Distance Growing Between Son and New Husband

Dear Vicki: I read your post last summer about the woman whose new husband and son butted heads all the time. I have the opposite problem and wonder if you can help me. Last year I married Ted, a divorced father with joint custody of two very active teenage sons. My 10-year-old son Sam and I moved in with Ted and the blended family thing is working pretty well except for one big problem: Sam is miserable and pulling away from Ted. In an effort to bond, Ted wants to play ball with Sam and take him to sporting events or even war movies, but Sam just isn’t into those things. He likes his time alone to read and draw. I’ve tried to explain to Ted that Sam is different from his sons, but he just rolls his eyes and questions whether we’re going to raise a wimp. How can I help Ted and Sam get along? I love them both and want everyone to be happy in our home. Signed, Worried in Washington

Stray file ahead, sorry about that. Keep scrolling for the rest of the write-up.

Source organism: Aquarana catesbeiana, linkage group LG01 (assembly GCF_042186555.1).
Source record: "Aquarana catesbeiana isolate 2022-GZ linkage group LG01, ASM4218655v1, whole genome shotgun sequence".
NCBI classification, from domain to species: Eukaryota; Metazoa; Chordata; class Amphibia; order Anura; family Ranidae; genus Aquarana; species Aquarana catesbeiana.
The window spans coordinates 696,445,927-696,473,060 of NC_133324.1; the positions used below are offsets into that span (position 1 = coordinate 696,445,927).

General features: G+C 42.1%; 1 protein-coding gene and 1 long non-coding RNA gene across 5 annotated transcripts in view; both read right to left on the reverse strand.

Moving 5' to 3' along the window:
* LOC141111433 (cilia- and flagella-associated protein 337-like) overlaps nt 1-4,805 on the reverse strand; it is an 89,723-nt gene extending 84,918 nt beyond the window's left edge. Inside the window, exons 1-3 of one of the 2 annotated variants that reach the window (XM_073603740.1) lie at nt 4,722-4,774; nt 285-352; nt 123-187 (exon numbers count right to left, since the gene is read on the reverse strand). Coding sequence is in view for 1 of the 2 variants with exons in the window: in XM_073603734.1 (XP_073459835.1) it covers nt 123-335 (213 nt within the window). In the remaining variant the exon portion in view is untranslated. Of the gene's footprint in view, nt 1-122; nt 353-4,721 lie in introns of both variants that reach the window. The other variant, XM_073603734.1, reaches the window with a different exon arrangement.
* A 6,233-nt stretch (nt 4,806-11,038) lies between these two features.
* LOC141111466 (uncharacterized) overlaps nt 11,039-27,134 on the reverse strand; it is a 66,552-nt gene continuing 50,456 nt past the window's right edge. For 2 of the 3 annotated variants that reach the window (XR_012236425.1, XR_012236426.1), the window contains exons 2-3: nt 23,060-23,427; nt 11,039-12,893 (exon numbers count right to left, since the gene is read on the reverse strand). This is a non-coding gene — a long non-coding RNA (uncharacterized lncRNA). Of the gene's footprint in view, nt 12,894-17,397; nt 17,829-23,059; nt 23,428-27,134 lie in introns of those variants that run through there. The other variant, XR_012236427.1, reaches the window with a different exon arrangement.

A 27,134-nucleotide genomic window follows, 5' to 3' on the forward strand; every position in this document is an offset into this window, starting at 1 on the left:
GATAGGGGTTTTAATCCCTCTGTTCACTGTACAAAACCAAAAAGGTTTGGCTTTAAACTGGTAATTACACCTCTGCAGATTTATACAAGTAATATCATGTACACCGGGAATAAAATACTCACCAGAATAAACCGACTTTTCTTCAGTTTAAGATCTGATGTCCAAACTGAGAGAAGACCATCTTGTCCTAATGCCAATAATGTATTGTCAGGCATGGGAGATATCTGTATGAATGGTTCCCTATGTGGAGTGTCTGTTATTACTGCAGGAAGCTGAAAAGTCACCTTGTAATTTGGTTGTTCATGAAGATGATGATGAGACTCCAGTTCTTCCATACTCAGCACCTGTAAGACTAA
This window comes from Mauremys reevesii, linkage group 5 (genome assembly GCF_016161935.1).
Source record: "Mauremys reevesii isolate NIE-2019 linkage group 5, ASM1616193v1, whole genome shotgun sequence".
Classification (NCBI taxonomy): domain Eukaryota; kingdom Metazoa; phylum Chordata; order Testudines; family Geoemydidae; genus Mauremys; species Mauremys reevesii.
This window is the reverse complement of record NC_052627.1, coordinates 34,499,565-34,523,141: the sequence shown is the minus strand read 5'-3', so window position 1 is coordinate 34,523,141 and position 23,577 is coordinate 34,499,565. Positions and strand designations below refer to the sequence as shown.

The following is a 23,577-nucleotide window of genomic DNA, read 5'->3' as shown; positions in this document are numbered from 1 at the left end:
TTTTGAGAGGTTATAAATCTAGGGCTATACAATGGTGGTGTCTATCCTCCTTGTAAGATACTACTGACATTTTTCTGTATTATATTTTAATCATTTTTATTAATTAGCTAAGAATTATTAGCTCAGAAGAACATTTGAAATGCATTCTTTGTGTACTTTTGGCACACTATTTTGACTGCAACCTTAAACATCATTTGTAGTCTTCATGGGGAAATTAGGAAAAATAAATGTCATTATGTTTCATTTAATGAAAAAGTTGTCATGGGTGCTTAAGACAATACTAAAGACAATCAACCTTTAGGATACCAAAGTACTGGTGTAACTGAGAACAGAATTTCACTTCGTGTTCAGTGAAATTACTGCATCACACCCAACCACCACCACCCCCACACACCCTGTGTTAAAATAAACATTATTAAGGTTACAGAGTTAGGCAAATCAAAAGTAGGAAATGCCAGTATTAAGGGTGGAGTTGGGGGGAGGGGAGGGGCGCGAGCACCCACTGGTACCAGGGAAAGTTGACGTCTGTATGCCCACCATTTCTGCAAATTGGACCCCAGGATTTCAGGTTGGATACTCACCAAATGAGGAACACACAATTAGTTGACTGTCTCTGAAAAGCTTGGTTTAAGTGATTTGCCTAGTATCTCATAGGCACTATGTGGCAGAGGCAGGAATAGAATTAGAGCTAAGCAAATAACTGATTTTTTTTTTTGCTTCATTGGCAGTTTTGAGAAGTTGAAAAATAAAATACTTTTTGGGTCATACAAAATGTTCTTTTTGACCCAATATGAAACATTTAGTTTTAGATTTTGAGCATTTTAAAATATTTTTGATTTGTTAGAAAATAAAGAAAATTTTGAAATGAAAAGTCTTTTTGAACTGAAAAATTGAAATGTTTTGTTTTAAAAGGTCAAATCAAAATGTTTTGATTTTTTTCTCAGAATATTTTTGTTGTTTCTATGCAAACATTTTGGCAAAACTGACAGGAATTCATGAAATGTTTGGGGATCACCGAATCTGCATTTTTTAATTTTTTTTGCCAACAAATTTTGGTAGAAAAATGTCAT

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Dear Worried: First, let’s focus on the positive fact that Ted wants to do a good job raising Sam. That means he cares. Second, Ted is approaching the challenge of getting along with Sam like someone who has a lot of Wood energy in his personality. Competition is key to a Wood’s approach to life, and nothing says competition like sporting events and war movies. But Sam clearly isn’t a Wood person. Preferring time alone to read or draw sounds a lot more like a Water personality.

In the Five Elements model, Wood and Water relate to each other on the Nurturing Cycle, so you’d think the relationship between Ted and Sam would be naturally nurturing. And it can be.  However, this particular Wood/Water relationship is a parent/child connection (or at least step-parent) where the child’s Water feeds the parent’s Wood, and this will make a subtle difference in the dynamics of the relationship. We’ll come back to that later, but first we’re going to talk about the most dramatic issue between Wood and Water, and that’s the concept of structure.

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She Can’t Relate to Winter!

Dear Vicki: This isn’t really a question about a relationship with another person, it’s more about my relationship to a season. I hate winter and actually think I may have Seasonal Affective Disorder (SAD) because I’m always so depressed during the winter month, no matter how beautiful people say they are. I hate being cold! Even worse, I’m pretty sure I’m a Water personality, which makes winter “my” season. Yuck! So why do I hate it so much? Dreading Winter